In a 5-4 ruling published Thursday, the high court said documents relating to a child's peanut-allergy death while on a school field trip could be withheld from The Spokesman-Review newspaper of Spokane because of exemptions for attorney-client privilege and attorney work product.
"We conclude that the vast majority of the documents at issue here are protected from disclosure because they are handwritten notes or memoranda about witness interviews created by the legal team, making them protected work product," Justice Bobbe Bridge wrote.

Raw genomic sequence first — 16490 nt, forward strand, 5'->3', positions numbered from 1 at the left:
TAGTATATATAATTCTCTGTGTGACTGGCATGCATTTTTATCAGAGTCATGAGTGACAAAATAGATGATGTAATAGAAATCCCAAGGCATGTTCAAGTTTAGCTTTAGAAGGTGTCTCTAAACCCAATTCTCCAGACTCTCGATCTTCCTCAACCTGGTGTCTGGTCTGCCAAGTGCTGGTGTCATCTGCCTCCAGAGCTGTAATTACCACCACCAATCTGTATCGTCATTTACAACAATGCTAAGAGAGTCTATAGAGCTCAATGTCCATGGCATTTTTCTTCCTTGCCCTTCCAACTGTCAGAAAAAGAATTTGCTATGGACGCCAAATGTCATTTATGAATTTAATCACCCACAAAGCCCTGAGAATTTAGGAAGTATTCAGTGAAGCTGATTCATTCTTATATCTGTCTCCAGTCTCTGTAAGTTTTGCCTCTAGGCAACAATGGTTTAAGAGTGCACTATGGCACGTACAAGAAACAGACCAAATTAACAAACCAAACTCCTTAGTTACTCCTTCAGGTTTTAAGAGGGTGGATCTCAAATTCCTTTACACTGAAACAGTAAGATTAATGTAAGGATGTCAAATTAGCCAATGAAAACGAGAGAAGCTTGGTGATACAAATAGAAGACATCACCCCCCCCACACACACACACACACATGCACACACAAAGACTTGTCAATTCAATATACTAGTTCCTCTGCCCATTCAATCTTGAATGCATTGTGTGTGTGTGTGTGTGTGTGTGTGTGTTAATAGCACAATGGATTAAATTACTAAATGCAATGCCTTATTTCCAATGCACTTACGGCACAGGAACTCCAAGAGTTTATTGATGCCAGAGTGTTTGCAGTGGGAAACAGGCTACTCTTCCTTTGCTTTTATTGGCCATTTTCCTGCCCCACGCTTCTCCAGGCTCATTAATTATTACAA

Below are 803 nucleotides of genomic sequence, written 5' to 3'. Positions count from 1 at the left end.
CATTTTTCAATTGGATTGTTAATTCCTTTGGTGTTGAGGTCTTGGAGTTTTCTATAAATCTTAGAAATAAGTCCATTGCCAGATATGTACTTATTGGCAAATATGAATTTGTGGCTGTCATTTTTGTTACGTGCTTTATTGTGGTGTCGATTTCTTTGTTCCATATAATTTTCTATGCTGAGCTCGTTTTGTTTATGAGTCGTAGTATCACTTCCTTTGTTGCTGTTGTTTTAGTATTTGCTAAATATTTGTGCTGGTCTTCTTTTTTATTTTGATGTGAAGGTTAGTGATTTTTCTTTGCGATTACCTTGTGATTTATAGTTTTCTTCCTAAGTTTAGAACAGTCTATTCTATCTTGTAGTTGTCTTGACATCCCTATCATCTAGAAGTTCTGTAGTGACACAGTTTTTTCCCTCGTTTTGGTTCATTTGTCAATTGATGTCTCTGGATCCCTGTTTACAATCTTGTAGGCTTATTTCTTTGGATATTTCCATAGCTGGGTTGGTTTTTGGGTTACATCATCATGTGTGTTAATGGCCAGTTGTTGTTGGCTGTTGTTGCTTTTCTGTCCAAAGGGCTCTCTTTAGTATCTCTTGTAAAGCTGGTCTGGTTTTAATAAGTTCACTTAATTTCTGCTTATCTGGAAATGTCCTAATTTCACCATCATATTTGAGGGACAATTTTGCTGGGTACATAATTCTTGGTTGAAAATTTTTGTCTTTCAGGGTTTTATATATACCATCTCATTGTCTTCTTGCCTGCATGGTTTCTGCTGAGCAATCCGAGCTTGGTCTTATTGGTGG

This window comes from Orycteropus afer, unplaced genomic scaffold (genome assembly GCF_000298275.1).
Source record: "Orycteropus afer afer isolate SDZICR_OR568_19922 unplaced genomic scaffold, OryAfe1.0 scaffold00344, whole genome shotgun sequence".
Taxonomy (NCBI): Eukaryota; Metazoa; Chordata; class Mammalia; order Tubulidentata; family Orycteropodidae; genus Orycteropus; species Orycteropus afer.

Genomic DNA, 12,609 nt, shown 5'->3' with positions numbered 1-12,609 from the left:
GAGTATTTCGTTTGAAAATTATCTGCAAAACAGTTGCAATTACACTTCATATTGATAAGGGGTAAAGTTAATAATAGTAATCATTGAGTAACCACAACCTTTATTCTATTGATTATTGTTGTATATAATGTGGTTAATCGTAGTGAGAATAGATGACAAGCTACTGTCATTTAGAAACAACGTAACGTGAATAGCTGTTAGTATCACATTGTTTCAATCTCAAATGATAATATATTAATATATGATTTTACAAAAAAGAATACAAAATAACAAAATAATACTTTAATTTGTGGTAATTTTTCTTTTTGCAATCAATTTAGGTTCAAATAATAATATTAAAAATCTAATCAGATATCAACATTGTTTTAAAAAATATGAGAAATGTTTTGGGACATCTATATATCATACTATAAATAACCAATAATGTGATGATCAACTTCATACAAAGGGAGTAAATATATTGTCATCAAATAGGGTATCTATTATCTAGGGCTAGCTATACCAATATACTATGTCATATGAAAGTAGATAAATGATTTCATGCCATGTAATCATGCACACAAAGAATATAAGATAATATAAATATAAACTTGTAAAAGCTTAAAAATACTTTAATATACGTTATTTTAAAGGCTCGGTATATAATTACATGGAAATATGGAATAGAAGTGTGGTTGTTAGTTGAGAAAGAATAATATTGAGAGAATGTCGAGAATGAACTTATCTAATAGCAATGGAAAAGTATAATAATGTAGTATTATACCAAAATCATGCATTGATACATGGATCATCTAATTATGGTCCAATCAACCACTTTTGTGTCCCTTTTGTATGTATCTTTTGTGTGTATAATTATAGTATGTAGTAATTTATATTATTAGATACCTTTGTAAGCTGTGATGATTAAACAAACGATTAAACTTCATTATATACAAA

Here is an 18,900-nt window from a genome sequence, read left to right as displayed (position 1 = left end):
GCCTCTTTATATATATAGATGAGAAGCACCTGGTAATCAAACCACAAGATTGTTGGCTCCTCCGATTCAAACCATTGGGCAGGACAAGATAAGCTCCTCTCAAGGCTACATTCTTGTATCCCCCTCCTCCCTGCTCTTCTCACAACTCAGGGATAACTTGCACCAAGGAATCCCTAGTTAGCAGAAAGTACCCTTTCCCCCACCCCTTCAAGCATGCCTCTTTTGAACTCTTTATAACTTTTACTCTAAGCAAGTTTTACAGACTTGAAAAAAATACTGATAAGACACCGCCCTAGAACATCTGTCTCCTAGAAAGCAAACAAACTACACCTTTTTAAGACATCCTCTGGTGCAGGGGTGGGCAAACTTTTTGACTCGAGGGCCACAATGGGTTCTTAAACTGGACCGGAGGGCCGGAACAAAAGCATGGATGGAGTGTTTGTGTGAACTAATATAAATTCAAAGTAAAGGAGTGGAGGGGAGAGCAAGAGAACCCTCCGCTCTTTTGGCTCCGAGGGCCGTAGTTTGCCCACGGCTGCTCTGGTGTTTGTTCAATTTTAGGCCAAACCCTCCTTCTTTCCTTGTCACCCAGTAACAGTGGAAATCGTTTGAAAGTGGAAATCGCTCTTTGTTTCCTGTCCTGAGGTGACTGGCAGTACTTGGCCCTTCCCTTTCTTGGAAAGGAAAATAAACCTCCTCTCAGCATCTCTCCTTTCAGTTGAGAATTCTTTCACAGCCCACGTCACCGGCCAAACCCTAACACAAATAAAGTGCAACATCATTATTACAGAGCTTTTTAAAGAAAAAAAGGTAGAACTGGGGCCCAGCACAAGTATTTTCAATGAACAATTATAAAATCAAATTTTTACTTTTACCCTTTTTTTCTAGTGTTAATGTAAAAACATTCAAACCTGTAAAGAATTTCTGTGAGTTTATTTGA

The ruling also found that state or local government agencies can seek a judgment in superior court over whether a particular record is subject to disclosure.
"It's not a good day for public records in the state of Washington," said Duane Swinton, the attorney who represented the newspaper in the case.
The newspaper sought witness accounts of events leading to the death of Nathan Walters, a Logan Elementary third-grader who died on a school field trip in 2001.
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